A story is told about Henry David Thoreau (1817–1862), the great American naturalist and philosopher, who went off to live in the woods near Walden Pond in Massachusetts. Thoreau stopped reading the newspapers during his sojourn in the woods. An acquaintance heard that, after a few years, Thoreau had resumed reading the newspaper.
“What have you learned by reading the newspapers again?” the friend asked. Thoreau replied, “The verbs are all the same as they were a few years ago. Only the nouns have changed.”
As a medical historian interested in the history of racial, religious, and gender discrimination in medicine, I note that time is circular. We just keep repeating history. The nouns are different from what they were in the past, but the verbs are the same.
During the administration of Democratic President Woodrow Wilson from 1913 to 1921, congressional Republicans tried to pass several anti-immigration bills. Wilson blocked them, saying they targeted Eastern European Jews. Previously, as governor of New Jersey, Wilson had taken the unprecedented step of appointing a Jew to the New Jersey Supreme Court. As president, he appointed the first Jewish member of the U.S. Supreme Court, Louis D. Brandeis, a child of German immigrants. Wilson, like President Barack Obama, was criticized for being a moralist, an Ivy League intellectual, and aloof and for having held elective office for only a limited period of time before becoming president.
“Science, art, and philosophy are all universal to humankind and not confined by national boundaries. At least 25% of practicing physicians in the United States were born in another country. These immigrant physicians contribute to the cultural diversity of the physician workforce and its ability to respond to health care disparities.”
Wilson suffered a stroke, and in the waning days of his term his Attorney General A. Mitchel Palmer launched roundups and deportations of alleged Bolsheviks in the Red Scare of 1919 and 1920. In 1921, Wilson was succeeded by the intellectually incurious Republican President Warren G. Harding and Vice President Calvin Coolidge. Harding was elected on a platform of making America great again by returning the country to “normalcy.” Once again the Republican-controlled Congress approved anti-immigration legislation, but this time Harding signed the bill. Americans were told that the legislation would “bar our borders from radicals and terrorists.”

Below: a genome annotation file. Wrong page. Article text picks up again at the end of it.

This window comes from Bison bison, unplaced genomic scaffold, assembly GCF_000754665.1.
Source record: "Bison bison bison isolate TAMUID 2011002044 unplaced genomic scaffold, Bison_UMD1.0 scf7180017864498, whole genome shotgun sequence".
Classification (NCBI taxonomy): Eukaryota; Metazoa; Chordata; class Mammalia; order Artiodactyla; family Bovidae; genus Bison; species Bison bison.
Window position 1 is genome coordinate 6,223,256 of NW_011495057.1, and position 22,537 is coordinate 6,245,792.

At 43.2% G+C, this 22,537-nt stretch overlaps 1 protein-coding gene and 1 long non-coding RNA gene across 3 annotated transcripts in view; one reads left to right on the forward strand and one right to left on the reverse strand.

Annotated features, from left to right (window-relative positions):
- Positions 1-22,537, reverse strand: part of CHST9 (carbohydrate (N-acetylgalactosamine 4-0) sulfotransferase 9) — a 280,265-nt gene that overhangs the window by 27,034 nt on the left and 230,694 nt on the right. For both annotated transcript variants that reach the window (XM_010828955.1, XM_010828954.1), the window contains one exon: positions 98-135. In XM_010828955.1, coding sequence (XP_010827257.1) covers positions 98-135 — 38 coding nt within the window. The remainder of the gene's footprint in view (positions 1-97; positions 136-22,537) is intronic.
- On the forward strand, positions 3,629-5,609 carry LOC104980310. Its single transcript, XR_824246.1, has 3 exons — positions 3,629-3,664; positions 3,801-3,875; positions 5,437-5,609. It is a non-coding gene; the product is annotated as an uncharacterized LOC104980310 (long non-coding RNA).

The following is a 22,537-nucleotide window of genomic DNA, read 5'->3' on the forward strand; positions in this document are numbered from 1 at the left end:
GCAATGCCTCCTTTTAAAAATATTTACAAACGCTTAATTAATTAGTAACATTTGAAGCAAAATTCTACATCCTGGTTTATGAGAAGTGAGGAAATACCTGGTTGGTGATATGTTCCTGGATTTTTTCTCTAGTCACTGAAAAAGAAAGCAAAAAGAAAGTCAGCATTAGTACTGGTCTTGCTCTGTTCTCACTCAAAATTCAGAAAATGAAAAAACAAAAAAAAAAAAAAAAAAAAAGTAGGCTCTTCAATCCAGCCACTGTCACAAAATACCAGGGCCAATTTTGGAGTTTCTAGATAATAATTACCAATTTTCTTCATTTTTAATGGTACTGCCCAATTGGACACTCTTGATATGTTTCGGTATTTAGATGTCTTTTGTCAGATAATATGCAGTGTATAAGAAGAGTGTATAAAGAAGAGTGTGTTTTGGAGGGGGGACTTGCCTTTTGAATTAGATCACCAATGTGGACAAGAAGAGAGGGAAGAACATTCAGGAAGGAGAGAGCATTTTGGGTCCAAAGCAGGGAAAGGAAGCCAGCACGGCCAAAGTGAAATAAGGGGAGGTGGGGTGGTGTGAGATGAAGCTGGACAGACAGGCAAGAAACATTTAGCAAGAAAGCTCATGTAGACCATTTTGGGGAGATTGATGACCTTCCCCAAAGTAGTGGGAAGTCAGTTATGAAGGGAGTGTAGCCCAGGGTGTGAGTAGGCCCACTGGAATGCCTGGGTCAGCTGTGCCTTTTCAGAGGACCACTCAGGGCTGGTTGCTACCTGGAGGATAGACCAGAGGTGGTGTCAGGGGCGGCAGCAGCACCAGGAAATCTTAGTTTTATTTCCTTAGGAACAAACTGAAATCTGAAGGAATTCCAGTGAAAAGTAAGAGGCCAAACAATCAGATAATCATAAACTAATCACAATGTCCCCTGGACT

Unlike today, leaders of America's medical schools in the 1920s generally endorsed immigration restrictions. They thought U.S. medical education had a “Jewish problem” and that these immigrants and their children should be kept out of medical school by restrictive quotas called numerous clausus. In 2017, it is far more common for leaders in academic medicine to recognize the benefits diversity brings to medicine. Science, art, and philosophy are all universal to humankind and not confined by national boundaries. At least 25% of practicing physicians in the United States were born in another country. These immigrant physicians contribute to the cultural diversity of the physician workforce and its ability to respond to health care disparities.
We are more likely today to acknowledge that this is a country of immigrants and to support the inscription on the base of the Statue of Liberty, particularly the following words:
“Give me your tired, your poor,
Your huddled masses yearning to breathe free,
The wretched refuse of your teeming shore.
Send these, the homeless, tempest-tost to me,
I lift my lamp beside the golden door!”
In the 1930s, most American medical schools closed their doors to the children of Jewish immigrants. A small, but committed, group of medical schools and their leaders opposed the quota system and served as bastions against bigotry in medical education. The free movement of people and ideas fosters progress in medicine. We now recognize that a large proportion of American winners of the Nobel Prize in physiology or medicine were immigrants or the children of recent immigrants. We can thank those who opened the doors of education to these immigrants. More important, we can thank the immigrants themselves for antibiotics, the polio vaccine, vascular surgery, and much of our progress in the war against disease and disability.
My grandparents, fortunately, reached America's shores before the restriction of immigration in the 1920s. Other members of my family were consigned to Nazi concentration camps because the doors to immigration were blocked. My personal history makes me even more aware of the deference we must show to the role of freedom in fostering medical progress. Those of us engaged in the generation, conservation, and dissemination of knowledge about the causes, prevention, and treatment of human diseases and disabilities must stand where we have always stood. We shall not be moved.